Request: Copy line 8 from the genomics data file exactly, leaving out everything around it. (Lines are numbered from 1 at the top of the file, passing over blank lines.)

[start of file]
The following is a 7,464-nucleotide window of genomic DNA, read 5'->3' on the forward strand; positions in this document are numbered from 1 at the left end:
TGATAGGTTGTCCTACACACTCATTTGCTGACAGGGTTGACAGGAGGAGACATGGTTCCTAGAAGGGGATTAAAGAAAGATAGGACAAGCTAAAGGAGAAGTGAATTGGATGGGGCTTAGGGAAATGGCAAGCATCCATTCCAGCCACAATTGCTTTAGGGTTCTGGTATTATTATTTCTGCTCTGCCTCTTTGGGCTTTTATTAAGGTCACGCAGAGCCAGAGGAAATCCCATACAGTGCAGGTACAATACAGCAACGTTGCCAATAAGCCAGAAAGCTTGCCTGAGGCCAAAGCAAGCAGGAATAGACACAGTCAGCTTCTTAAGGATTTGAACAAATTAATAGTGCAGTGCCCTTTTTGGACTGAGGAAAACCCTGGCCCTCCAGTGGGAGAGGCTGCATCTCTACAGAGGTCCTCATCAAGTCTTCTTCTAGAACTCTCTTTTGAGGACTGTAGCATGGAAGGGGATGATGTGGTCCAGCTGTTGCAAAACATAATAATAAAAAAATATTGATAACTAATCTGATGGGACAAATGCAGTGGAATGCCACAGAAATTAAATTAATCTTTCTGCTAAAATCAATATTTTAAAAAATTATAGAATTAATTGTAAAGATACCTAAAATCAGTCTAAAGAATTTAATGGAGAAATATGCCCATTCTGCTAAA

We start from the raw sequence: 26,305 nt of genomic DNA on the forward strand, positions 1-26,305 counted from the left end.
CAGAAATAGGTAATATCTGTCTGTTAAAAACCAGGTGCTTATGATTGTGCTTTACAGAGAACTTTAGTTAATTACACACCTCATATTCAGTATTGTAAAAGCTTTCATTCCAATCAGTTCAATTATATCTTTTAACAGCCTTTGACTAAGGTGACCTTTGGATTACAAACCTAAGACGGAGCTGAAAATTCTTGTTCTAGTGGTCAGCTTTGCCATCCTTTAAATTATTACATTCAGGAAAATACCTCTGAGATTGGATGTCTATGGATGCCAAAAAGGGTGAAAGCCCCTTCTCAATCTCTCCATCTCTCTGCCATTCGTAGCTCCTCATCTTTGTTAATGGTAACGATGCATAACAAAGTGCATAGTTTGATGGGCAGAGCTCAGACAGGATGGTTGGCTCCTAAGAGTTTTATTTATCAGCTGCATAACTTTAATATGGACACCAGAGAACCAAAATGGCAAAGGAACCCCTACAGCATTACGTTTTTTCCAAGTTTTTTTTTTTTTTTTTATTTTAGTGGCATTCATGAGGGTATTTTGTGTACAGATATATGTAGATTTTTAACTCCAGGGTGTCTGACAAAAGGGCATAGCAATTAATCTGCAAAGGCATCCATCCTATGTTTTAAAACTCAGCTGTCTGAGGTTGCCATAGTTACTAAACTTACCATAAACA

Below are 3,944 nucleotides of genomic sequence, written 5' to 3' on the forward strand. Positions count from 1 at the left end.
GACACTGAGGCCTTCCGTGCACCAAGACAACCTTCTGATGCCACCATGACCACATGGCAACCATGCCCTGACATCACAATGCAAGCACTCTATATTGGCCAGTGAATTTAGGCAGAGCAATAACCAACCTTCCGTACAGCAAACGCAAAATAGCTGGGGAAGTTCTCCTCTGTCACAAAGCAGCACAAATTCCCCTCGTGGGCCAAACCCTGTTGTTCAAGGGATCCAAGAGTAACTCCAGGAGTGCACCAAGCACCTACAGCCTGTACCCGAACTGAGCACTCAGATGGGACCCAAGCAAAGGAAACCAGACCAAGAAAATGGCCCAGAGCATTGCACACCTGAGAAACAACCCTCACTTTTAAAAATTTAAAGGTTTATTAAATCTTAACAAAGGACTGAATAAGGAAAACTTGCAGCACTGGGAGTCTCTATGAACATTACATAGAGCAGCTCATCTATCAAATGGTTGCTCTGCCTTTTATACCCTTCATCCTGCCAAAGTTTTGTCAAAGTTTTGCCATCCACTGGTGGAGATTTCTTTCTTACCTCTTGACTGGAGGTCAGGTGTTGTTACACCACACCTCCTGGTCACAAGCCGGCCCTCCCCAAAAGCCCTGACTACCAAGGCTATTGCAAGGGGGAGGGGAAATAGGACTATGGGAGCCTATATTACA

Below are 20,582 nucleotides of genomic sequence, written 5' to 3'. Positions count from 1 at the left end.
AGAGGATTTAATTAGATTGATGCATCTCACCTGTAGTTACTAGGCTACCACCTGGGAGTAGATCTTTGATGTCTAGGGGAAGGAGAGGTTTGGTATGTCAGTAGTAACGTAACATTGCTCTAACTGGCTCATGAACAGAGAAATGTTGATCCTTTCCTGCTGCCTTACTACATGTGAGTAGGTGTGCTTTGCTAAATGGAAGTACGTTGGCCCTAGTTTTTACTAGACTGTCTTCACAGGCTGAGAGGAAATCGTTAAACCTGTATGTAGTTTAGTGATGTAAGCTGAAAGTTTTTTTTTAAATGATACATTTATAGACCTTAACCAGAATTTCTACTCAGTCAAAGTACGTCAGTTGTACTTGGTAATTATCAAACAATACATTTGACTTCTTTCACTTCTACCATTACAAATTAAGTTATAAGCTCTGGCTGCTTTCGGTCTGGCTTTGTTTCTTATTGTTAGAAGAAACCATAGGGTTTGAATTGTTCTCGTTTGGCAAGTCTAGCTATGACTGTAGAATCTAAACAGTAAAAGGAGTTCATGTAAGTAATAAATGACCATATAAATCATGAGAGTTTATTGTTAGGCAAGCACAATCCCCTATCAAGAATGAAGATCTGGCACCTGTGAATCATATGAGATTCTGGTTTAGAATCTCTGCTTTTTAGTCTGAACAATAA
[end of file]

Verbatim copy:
AGAGGATTTAATTAGATTGATGCATCTCACCTGTAGTTACTAGGCTACCACCTGGGAGTAGATCTTTGATGTCTAGGGGAAGGAGAGGTTTGGTATGTCAGTAGTAACGTAACATTGCTCTAACTGGCTCATGAACAGAGAAATGTTGATCCTTTCCTGCTGCCTTACTACATGTGAGTAGGTGTGCTTTGCTAAATGGAAGTACGTTGGCCCTAGTTTTTACTAGACTGTCTTCACAGGCTGAGAGGAAATCGTTAAACCTGTATGTAGTTTAGTGATGTAAGCTGAAAGTTTTTTTTTAAATGATACATTTATAGACCTTAACCAGAATTTCTACTCAGTCAAAGTACGTCAGTTGTACTTGGTAATTATCAAACAATACATTTGACTTCTTTCACTTCTACCATTACAAATTAAGTTATAAGCTCTGGCTGCTTTCGGTCTGGCTTTGTTTCTTATTGTTAGAAGAAACCATAGGGTTTGAATTGTTCTCGTTTGGCAAGTCTAGCTATGACTGTAGAATCTAAACAGTAAAAGGAGTTCATGTAAGTAATAAATGACCATATAAATCATGAGAGTTTATTGTTAGGCAAGCACAATCCCCTATCAAGAATGAAGATCTGGCACCTGTGAATCATATGAGATTCTGGTTTAGAATCTCTGCTTTTTAGTCTGAACAATAA